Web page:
There is nothing quite like a kid’s excitement and the joy they feel when they get to run around. However, that release of energy is happening less for children who come from lower income communities. Across our country, low-income youth are participating less in physical fitness activities than those who come from more money. It’s a concept that experts are calling “the physical divide.”
“For the last decade plus, since 2007, some of the research is showing there has been a said Nhu Nguyen-Siedem, a physical education professor at Metropolitan State University Denver.
Nhu Nguyen-Siedem says there are a number of barriers that are creating this physical divide. One of the most prominent is cost.
“As we talk about youth club sports, those traveling teams, they range from $2,000 to $7,000 a season,” said Nguyen-Siedem.
A common denominator for access to these physical activities could come from K-12 education putting all students on the same playing field. However, gave schools nationwide a grade D- for physical fitness. That’s a decrease from their C- in 2014.
Nguyen-Siedem says improvements are more likely to come, “the more that we can get to talking to lawmakers and decision makers about adding back in priority legislation so that money is also going to kids’ movement.”
Prioritizing funding for physical education programs on the governmental level is one solution. Another is partnering with boots-on-the-ground organizations. Nate Stahlecker is the Managing Director for Volo Sports in Denver.
“We are the largest social sports company in the U.S.,” Stahlecker said. “And after the Freddy Gray incident happened years back, our leadership team got together and was like how do we give back to the community, how do we help solve this gap that’s there … and that’s when the Volo Kids was founded.”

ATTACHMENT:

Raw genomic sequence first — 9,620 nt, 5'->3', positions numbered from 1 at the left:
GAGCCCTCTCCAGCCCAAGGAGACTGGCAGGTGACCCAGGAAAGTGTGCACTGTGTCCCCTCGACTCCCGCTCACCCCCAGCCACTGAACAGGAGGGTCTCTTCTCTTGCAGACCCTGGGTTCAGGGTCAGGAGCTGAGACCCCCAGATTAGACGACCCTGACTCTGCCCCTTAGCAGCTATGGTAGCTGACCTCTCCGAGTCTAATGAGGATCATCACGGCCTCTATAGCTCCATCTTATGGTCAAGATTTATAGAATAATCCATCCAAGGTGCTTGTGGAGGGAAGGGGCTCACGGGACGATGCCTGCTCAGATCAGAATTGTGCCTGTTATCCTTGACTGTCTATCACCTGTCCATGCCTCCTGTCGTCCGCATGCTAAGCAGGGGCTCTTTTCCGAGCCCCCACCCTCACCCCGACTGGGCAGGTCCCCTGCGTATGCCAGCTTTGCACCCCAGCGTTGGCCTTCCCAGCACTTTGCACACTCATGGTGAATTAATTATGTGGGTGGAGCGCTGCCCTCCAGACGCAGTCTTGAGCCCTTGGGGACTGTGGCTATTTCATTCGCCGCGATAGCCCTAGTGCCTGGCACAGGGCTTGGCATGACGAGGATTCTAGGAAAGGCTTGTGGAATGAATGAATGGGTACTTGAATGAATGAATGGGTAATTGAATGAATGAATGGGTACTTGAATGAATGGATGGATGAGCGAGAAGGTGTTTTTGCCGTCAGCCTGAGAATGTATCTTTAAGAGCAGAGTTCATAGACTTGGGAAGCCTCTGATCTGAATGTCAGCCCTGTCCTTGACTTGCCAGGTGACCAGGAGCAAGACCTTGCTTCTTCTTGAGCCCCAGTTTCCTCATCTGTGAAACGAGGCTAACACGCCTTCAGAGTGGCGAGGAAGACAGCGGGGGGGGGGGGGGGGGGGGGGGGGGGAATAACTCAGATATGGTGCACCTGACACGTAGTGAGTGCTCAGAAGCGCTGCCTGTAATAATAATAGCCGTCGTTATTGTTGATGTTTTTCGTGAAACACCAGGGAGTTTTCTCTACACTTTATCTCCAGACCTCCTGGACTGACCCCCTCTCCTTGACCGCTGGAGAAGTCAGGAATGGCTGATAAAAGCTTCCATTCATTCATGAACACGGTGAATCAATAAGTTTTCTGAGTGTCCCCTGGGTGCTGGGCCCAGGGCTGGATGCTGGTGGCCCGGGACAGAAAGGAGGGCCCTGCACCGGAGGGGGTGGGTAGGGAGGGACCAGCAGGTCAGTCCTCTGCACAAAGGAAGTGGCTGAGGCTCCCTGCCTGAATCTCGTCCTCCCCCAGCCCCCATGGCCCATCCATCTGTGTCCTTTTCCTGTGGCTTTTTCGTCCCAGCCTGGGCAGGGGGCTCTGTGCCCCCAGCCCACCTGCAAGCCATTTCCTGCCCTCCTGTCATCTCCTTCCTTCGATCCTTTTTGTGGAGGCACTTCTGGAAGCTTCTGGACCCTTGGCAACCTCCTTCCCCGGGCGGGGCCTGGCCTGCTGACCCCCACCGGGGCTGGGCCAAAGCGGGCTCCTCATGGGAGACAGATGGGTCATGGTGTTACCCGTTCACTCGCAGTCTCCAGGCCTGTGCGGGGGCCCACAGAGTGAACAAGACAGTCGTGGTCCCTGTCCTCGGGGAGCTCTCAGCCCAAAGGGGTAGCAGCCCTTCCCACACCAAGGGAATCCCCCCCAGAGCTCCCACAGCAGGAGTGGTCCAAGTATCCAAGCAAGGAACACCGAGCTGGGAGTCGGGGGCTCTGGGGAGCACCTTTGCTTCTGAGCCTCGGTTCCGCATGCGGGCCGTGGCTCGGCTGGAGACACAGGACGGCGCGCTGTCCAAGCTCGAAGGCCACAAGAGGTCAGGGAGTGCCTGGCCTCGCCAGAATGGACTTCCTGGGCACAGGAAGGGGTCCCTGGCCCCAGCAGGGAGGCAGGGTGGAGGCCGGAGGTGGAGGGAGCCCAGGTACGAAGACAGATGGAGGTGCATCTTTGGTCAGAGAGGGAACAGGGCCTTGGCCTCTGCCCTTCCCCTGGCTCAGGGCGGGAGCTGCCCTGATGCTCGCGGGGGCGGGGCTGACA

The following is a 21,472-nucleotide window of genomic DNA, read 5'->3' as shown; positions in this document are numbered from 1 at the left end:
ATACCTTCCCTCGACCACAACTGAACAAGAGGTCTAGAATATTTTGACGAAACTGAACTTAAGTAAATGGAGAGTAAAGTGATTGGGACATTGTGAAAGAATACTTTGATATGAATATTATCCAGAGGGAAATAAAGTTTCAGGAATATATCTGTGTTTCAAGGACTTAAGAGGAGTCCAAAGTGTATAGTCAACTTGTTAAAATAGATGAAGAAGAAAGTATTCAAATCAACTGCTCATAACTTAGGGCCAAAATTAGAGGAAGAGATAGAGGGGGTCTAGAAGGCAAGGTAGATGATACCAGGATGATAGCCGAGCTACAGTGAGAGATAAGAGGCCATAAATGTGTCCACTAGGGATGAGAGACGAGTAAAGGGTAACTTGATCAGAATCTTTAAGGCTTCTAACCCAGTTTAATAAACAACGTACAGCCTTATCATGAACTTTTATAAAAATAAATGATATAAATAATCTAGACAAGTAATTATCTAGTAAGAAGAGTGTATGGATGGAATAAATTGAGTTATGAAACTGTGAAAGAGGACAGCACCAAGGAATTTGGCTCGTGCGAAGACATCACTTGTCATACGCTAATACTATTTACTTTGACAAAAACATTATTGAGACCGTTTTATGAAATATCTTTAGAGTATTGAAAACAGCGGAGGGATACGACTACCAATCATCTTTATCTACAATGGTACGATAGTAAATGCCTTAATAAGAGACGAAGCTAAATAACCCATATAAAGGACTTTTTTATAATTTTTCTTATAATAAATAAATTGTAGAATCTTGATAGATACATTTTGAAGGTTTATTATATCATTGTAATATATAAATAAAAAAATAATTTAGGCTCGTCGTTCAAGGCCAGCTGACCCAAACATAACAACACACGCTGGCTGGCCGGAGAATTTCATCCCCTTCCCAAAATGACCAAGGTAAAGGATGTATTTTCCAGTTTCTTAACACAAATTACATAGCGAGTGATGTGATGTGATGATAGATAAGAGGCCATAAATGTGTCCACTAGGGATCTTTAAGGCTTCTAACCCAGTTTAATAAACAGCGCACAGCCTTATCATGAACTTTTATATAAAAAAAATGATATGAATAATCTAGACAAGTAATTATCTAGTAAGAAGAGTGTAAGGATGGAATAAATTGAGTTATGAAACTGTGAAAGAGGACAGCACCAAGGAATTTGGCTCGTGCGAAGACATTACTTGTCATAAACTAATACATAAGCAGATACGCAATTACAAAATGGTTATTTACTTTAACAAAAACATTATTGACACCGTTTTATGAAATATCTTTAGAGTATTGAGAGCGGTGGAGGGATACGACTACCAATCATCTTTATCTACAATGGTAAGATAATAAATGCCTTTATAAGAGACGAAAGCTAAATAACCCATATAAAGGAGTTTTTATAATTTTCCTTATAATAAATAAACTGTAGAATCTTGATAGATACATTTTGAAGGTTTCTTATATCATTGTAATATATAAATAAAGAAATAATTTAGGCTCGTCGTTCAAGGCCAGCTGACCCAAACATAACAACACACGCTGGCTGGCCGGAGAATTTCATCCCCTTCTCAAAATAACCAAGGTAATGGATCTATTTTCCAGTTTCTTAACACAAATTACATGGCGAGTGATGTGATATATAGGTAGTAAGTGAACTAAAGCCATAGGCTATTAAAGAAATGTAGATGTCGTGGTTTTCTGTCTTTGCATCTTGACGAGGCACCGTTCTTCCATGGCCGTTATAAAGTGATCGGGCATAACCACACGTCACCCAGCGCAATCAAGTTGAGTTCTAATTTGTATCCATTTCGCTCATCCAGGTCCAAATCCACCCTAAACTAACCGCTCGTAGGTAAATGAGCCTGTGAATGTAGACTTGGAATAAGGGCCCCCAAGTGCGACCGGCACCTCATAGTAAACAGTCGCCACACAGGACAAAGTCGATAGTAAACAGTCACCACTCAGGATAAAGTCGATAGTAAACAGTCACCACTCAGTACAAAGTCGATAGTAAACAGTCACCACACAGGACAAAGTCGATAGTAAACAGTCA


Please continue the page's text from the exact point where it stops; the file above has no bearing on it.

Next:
Currently operating in Baltimore, Washington D.C., New York City, Boston, Denver, San Diego and San Francisco, Volo’s Kids Foundation offers free youth athletic leagues that remove barriers to athletic participation.
“So I’ve been doing just a lot of outreach of letting parents and families and schools know this is an option in case they can’t afford to drop thousands of dollars on club soccer or club rugby or trying a new sport,” said Kenzie Williams with the Volo Kids Foundation.
As the kids program and outreach coordinator for the Volo Kids Foundation in Denver, Williams sees the impact every day.
“The growth and the confidence has been the coolest thing to see in kids,” Williams said.
They know cost isn’t the only barrier. It’s why they partner with a local nonprofit that provides transportation for the kids. Other hurdles that need to be recognized are language barriers and health.
“One of the things that came up in one of the more recent surveys is that families and students were worried about the risk for injury,” said Nguyen-Siedem.
The more roadblocks kids face, the less access they have to the cognitive, social and emotional elements that come with participating in fitness activities.
“Teamwork is a skill that translates sports into your adult life,” said Nguyen-Siedem. “I can’t say enough for missing those components at an early age really puts them further behind.”
Advocates say this is an issue that’s been exacerbated by the pandemic. However, the gap will only get worse unless further change is implemented.
“So not only is it financial, it’s health, it’s pandemic, it’s transportation, it’s literacy, it’s a number, a myriad of pieces that combine to create that widening gap between the have and have nots,” said Nguyen-Siedem.